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Summary. We present and study the performance of the semiparametric wavelet estimator for the long–memory parameter devised by Veitch and Abry (1999). We compare this estimator with two semiparametric estimators in the spectral domain, the local Whittle (LW) estimator developed by Robinson (1995a) and the “log– periodogram ” (LP) estimator by Geweke and Porter–Hudak (1983). The wavelet estimator performs well for a wide range of nonlinear long–memory processes in the conditional mean and the conditional variance, and is reliable for discriminating between change–points and long–range dependence in volatility. We also address the issue of selection of the range of octaves used as regressors by the weighted least squares estimator. We will see that using the feasible optimal bandwidths for either the LW and LP estimators, respectively studied by Henry and Robinson (1996) and Henry (2001), is a useful rule of thumb for selecting the lowest octave. We apply the wavelet estimator to volatility series of high frequency (intra–day) Foreign Exchange (FX) rates, and to the volatility and volume of stocks of the Dow Jones Industrial Average Index. 1
Testing for bubbles and changepoints
, 2002
"... A model for a financial asset is constructed with two types of agents, who differ in terms of their beliefs. The proportion of the two types changes over time according to stochastic processes which model the interaction between the agents. Agents do not persist in holding “wrong ” beliefs and bubbl ..."
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A model for a financial asset is constructed with two types of agents, who differ in terms of their beliefs. The proportion of the two types changes over time according to stochastic processes which model the interaction between the agents. Agents do not persist in holding “wrong ” beliefs and bubble–like phenomena in the asset price occur. We consider tests for detecting bubbles in the conditional mean and multiple changes in the conditional variance of the process. A wavelet analysis of the series generated by our models shows that the strong persistence in the volatility is likely to be the outcome of a mix of changes in regimes and a moderate level of long–range dependence. These results are consistent with what has been observed by Kokoszka and Teyssière (2002) and Teyssière (2003).
Testing for structural breaks in variance with additive outliers and measurement errors. Working Paper, Universidad de Alicante
, 2006
"... participants at the Humboldt University of Berlin for comments and suggestions. Any remaining error is our own. Financial support from POCTI / FEDER (grant ref. POCTI/ECO/49266/2002) and the SEJ200509372/ECON project is gratefully acknowledged. ..."
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participants at the Humboldt University of Berlin for comments and suggestions. Any remaining error is our own. Financial support from POCTI / FEDER (grant ref. POCTI/ECO/49266/2002) and the SEJ200509372/ECON project is gratefully acknowledged.
Interaction Models for Common LongRange Dependence in Asset Prices Volatility
"... Abstract. We consider a class of microeconomic models with interacting agents which replicate the main properties of asset prices time series: nonlinearities in levels and common degree of longmemory in the volatilities and covolatilities of multivariate time series. For these models, longrange ..."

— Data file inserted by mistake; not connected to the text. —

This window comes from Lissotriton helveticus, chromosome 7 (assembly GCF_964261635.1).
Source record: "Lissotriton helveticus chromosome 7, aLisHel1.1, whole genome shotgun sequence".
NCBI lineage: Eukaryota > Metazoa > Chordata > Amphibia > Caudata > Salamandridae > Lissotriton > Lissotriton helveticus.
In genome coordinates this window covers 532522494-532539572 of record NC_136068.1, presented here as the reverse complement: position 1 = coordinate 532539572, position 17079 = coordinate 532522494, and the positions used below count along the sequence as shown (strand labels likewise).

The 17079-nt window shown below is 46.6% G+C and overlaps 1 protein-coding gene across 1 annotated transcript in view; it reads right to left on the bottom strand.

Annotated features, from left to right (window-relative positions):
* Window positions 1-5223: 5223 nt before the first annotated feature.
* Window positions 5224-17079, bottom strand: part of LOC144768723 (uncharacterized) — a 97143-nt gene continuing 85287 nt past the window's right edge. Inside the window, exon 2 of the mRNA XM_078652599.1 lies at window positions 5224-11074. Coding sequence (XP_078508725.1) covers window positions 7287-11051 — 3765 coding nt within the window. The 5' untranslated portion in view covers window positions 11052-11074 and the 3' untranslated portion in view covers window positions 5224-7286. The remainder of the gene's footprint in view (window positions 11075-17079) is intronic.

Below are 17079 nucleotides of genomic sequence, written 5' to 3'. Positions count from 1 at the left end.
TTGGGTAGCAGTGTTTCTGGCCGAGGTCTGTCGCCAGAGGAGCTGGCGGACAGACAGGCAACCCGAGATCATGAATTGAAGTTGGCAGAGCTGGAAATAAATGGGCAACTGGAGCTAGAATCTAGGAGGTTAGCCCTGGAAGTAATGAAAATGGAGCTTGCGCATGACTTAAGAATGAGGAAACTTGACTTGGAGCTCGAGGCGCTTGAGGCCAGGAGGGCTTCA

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Abstract. We consider a class of microeconomic models with interacting agents which replicate the main properties of asset prices time series: nonlinearities in levels and common degree of longmemory in the volatilities and covolatilities of multivariate time series. For these models, longrange dependence in asset price volatility is the consequence of swings in opinions and herding behavior of market participants, which generate switches in the heteroskedastic structure of asset prices. Thus, the observed longmemory in asset prices volatility might be the outcome of a changepoint in the conditional variance process, a conclusion supported by a wavelet anaysis of the volatility series. This explains why volatility processes share only the properties of the second moments of longmemory processes, but not the properties of the first moments. 1 LongRange Dependence in Finance Asset prices time series are characterized by several features: leptokurtic distribution, nonlinear variations, volatility clustering, unit roots in the conditional mean, and strong dependence in the volatility. These empirical features have been documented in [38,39], [48], [9], [22,23], [3] among others.
INTERACTION MODELS FOR COMMON LONG–RANGE DEPENDENCE IN ASSET PRICE VOLATILITIES
, 2003
"... We consider a class of microeconomic models with interacting agents which replicate the main properties of asset prices time series: nonlinearities in levels and common degree of longmemory in the volatilities and covolatilities of multivariate time series. For these models, longrange dependenc ..."
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We consider a class of microeconomic models with interacting agents which replicate the main properties of asset prices time series: nonlinearities in levels and common degree of longmemory in the volatilities and covolatilities of multivariate time series. For these models, longrange dependence in asset price volatility is the consequence of swings in opinions and herding behavior of market participants, which generate switches in the heteroskedastic structure of asset prices. Thus, the observed longmemory in asset prices volatility might be the outcome of a change–point in the conditional variance process, a conclusion supported by a wavelet analysis of the volatility series. This explains why volatility processes share only the properties of the second moments of longmemory processes, but not the properties of the first moments.